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topsail once more, and getting the spinnaker to the bowsprit-end again.
This additional canvas had the effect of increasing our speed to fully sixteen knots; and the alteration of our course produced a corresponding and very agreeable change in the motion of the yacht; the quick jerky plunge of a vessel digging into a head sea being exchanged for a long easy swinging roll, which was far more conducive to comfort, especially as we now enjoyed the added luxury of a dry deck.
Three days passed utterly devoid of incident, except that the wind gradually hauled far enough aft to enable us to shift our spinnaker from the bowsprit-end to the starboard side; and once more we were flying along upon with the wind nearly dead fair, and every stitch of canvas spread that we had the means of packing upon the little craft.
With our low hull, we must have presented the appearance of a snow-white pyramid, gliding, unsupported, over the surface of the ocean. On the morning of the fourth day, as I came upon
deck at seven bells to relieve Bob, whilst he looked after breakfast, the old fellow said, “Here, Harry, your eyes are younger than mine; what d'ye make this out to be away here broad upon our starboard bow ?”
I looked in the direction indicated, and saw what appeared to be the stumps of three spars just showing above the horizon. I took the glass, and went aloft as far as the crosstrees, and from that “coign of 'vantage” made out that they were the lower-masts of a full-rigged ship of considerable size; for I could see the three lower yards with long streamers of canvas fluttering from them.
The topmasts were carried away close to the caps and hung over the side, with topgallantmasts, yards, sails, etc., still attached, a great tangled mass of wreck.
There was no signal of distress flying on board so far as I could see, so I concluded that the vessel was derelict ; but as it would not take us very much out of our way, and as we were in no great hurry, I resolved to haul up and take a nearer look at her.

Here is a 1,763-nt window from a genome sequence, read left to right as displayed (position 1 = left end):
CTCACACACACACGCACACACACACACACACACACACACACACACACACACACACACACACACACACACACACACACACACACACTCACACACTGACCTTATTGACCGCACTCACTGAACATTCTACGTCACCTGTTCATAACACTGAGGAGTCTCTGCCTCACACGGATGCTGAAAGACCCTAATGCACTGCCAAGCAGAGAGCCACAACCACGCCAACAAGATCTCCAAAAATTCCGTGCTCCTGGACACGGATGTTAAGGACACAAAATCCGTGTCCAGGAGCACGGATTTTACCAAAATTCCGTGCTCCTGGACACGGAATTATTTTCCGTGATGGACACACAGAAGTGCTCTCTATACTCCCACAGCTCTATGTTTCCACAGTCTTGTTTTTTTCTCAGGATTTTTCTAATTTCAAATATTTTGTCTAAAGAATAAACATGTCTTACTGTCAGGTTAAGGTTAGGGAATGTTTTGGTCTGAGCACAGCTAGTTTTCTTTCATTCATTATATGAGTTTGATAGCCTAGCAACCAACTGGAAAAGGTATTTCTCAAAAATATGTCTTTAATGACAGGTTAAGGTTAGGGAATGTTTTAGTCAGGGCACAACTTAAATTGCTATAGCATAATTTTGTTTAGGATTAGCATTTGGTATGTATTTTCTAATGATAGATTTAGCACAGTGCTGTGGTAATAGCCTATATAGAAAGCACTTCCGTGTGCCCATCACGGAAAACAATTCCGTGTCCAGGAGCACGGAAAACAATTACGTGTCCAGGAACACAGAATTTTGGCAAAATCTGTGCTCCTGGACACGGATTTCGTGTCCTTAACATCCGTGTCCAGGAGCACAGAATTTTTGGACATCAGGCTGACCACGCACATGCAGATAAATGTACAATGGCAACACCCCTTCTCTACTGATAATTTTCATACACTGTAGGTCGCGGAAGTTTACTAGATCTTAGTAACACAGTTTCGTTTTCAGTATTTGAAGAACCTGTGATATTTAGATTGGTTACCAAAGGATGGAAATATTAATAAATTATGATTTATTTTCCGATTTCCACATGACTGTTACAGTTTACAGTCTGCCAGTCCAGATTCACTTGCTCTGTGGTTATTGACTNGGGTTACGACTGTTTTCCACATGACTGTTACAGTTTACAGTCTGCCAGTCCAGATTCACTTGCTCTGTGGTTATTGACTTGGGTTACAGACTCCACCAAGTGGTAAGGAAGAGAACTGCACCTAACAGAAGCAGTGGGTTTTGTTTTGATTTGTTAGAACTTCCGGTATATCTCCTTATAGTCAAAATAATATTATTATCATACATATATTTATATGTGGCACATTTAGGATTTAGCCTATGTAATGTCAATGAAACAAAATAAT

Accordingly, having advised Bob of what I had seen and of my intention, we took in the spinnaker and gaff-topsail, lowered the topmast, and then hauled
for the stranger. An hour afterwards we were near enough to make out that she was a most beautiful craft of about eighteen hundred tons register, with very little the matter with her apparently, except that she had been dismasted, doubtless in some sudden squall.
We saw but one boat at her davits, and that was the one at her starboard quarter, which had been smashed completely in two by the wreck of the mizzen-topmast in its fall; we therefore concluded that the crew, seized by an unaccountable panic, had left her.
We were within a quarter of a mile of the vessel, when a solitary figure, that of a female, appeared upon her lofty poop. She no sooner saw us approaching than she waved her handkerchief to us vehemently, to which we responded by waving our hats; when, seeing that her signal had been observed, she sank down upon the lid of the skylight, and seemed to give way to a violent flood of tears.
“Why, me if it don't look as if the mean cowardly crew have been and desarted the poor thing,” exclaimed Bob with unusual vehemence, as we noticed that the figure never moved as though to direct the attention of others to our approach.
" It looks very like it," I replied ; " but we shall soon see. It will be an awkward matter to board, however, with all that wreck dangling about to leeward. Stand by to ease the jibsheet up, as I put the helm down.”
Another minute, and we were hove to on the ship’s lee quarter, as near as we dared approach.
The young girl (for such we now saw her to be) had by this time so far recovered her composure as to rise up once more and approach the lee side of the deck.
Taking off my hat, and making my best bow, I hailed : “ Are
all alone on board there?" “Yes, oh yes,” she replied, in the sweetest voice I had ever heard; “I have been quite alone for more than a week. Pray, pray do not go away and leave me again, sir. I have been nearly mad, and I shall die if I remain alone here much longer.”
“ Make your mind quite easy, my dear young lady," I replied ; "we certainly will not leave you, come what may But it will be very difficult for us to get on board, with those spars swaying about; and the attempt to do so may occupy much time. But do not suffer the slightest apprehension ; we will get you off the wreck somehow, never fear.
After all,” I remarked, half to her and half to Bob, “I believe the quickest way out of the difficulty will be for me to jump overboard and swim alongside; there are plenty of ropes-ends hanging over the side to help me on board.”
" Oh no, sir!” she exclaimed eagerly ; "indeed you must do nothing of the kind. There is an immense shark down there,” pointing under the counter ; "he has scarcely left the ship a moment since the sailors went away.”
This was awkward. There seemed no chance of being able to get on board to leeward, the